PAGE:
(AFP (eng) 11/13/17)
Ministers from 13 European and African countries on Monday pledged steps to ease the migrant crisis around the Mediterranean, vowing especially to improve conditions for migrants held in Libya. Interior ministers and other representatives from countries impacted by the ongoing wave of migration up through Africa towards Europe, including Libya, voiced deep concern over the "ongoing human tragedy" along the so-called Central Mediterranean route. "The participants intend to address the challenges posed by the alarming situation along the migration route...
(Reuters (Eng) 11/08/17)
ZURICH (Reuters) - Former Namibian sprinter Frankie Fredericks was suspended by the International Olympic Committee on Tuesday after being placed under formal investigation in France in a probe into allegations of vote buying to win the 2016 Summer Olympics for Rio de Janeiro. Fredericks, who won four silver medals at the 1992 and 1996 Games, is suspected of receiving bribes and laundering the money through Paris, a source close to the inquiry in France said on Friday. He appeared before a French magistrate on Thursday. Fredericks has previously rejected allegations of corruption.
(AFP (eng) 11/08/17)
A dozen other students look on as Umar Amadu uses a glass pipette to draw a solution from a conical flask as part of a chemistry experiment. It could be a scene from any school laboratory around the world, but until two months ago Amadu and his fellow students had no access to any science equipment. Science subjects at his rural secondary school outside the city of Katsina in northern Nigeria were taught using theory only. But now they have...
(Reuters (Eng) 11/07/17)
CAPE TOWN (Reuters) - Ride-hailing service Uber Technologies Inc. [UBER.UL] is growing rapidly in sub-Saharan Africa and considering moves into more markets, despite sometimes violent opposition from metered taxi drivers, a senior executive said on Tuesday. Uber’s service has triggered protests by rivals from London to New Delhi as it up-ends traditional business models that require professional drivers to pay steep licensing fees to do business. “We are bullish on Africa. The growth here is still substantial and we think...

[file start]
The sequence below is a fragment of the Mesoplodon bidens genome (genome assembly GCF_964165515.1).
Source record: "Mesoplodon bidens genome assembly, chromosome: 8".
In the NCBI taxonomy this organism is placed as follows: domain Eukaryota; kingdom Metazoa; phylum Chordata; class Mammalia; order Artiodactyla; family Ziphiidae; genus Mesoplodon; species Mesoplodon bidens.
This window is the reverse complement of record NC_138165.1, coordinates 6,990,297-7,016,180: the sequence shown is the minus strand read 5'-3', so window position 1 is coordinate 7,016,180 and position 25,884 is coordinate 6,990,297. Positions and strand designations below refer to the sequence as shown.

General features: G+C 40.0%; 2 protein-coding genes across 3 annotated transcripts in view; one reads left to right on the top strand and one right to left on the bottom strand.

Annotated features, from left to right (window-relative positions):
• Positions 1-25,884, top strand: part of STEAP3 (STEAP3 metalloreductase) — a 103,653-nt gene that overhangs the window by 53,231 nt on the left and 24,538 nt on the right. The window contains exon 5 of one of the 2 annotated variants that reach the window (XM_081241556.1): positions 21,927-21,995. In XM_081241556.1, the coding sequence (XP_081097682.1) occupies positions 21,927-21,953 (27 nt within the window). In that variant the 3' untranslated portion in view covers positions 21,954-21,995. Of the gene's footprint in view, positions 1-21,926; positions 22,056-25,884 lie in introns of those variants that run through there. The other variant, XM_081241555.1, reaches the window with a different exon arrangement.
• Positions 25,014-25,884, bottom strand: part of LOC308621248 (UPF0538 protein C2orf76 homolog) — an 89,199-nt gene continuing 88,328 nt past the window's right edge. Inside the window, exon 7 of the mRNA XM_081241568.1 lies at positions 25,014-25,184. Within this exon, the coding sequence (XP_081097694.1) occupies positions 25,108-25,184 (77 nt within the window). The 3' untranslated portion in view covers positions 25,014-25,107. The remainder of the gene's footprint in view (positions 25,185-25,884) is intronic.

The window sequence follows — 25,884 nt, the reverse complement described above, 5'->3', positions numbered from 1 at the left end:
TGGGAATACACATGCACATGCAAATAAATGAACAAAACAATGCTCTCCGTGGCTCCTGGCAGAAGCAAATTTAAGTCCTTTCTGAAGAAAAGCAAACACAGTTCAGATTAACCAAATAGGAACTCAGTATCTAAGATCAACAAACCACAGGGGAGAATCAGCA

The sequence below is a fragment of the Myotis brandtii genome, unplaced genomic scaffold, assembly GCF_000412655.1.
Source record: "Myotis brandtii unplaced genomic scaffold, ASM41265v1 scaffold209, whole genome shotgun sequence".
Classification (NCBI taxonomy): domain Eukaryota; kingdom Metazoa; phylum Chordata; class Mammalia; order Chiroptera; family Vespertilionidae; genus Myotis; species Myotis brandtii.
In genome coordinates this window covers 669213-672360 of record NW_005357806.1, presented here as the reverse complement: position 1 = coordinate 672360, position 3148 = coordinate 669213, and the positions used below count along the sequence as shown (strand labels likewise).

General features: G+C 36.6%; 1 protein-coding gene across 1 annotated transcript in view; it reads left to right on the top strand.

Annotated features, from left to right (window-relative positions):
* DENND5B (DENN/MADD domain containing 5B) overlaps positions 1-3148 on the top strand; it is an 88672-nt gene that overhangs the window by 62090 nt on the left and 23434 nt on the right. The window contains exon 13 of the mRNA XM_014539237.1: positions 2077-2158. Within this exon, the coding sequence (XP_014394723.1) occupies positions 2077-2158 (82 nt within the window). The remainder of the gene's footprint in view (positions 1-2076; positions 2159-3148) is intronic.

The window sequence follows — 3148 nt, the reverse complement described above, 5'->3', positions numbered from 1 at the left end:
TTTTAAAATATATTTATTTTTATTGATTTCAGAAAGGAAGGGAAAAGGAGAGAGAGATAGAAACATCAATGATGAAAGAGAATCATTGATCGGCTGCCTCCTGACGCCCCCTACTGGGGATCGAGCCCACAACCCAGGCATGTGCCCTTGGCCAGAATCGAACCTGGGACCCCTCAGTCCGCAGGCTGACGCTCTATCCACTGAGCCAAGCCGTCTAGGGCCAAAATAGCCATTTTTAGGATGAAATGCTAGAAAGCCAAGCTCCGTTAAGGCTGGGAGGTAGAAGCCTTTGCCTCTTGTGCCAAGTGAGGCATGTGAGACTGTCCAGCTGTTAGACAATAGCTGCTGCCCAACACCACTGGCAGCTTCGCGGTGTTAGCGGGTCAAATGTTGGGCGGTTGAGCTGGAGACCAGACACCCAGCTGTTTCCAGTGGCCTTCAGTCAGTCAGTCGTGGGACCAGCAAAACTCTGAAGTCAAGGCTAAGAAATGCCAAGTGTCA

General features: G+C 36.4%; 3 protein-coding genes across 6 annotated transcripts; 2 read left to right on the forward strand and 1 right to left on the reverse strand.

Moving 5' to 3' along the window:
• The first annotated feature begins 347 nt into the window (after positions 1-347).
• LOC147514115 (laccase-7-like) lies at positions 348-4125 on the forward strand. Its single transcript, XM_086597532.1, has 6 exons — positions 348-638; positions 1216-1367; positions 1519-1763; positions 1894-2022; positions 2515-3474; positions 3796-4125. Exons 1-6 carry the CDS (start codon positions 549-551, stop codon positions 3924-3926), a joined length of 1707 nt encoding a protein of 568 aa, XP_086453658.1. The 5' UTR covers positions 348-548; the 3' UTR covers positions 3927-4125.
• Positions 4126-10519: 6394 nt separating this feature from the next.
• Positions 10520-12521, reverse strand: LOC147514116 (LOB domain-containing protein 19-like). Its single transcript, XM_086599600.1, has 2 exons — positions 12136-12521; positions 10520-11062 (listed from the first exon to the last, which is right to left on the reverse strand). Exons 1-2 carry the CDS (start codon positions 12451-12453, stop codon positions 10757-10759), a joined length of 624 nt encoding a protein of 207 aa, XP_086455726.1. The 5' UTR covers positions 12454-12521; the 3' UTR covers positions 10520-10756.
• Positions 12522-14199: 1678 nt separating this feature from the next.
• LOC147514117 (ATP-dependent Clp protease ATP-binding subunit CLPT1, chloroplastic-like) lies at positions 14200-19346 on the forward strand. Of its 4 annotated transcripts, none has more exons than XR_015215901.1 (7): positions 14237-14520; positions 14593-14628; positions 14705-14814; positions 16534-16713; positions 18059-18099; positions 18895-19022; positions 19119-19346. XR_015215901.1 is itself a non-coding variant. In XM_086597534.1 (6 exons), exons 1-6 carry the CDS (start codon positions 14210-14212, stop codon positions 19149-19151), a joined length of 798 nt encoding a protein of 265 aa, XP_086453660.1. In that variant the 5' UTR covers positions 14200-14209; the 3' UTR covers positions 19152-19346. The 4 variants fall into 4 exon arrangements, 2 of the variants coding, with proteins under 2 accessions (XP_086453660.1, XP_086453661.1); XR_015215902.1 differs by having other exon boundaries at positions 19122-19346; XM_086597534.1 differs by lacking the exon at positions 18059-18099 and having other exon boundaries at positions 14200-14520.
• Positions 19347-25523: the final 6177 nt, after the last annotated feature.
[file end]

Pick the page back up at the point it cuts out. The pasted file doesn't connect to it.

(Reuters (Eng) 11/06/17)
JOHANNESBURG (Reuters) - Africa’s mobile internet connections are set to double in the next five years, a study showed on Monday, thanks to affordable smartphones and the roll-out of high-speed networks. A report by research and consulting firm Ovum in London estimates that mobile broadband connections will rise from 419 million at the end of this year to 1.07 billion by the end of 2022. “Data connectivity is growing strongly in Africa, and there are also good prospects on the...
(AFP (eng) 10/24/17)
Elephant poaching in Africa declined for a fifth straight year in 2016 but seizures of illegal ivory hit records highs, the CITES monitor said Tuesday, calling it a "conflicting phenomena". In its latest report, the Convention on International Trade in Endangered Species also noted that despite the overall fall in poaching, Africa's elephant population has continued to drop "due to continued illegal killing, land transformation and rapid human expansion." Global illegal ivory trade has remained relatively stable for six years,...
(Reuters (Eng) 10/23/17)
WINDHOEK (Reuters) - Namibia recorded fewer cases of rhino and elephant poaching this year compared to recent years, the southern African nation’s minister of environment and tourism said on Monday. Namibia has one of the largest black rhino populations in the world; but as in neighboring South Africa, it is under threat from the lucrative market in rhino horn, especially in Asia. So far this year, 27 rhinos were poached compared to 60 last year and 95 in 2015, environment...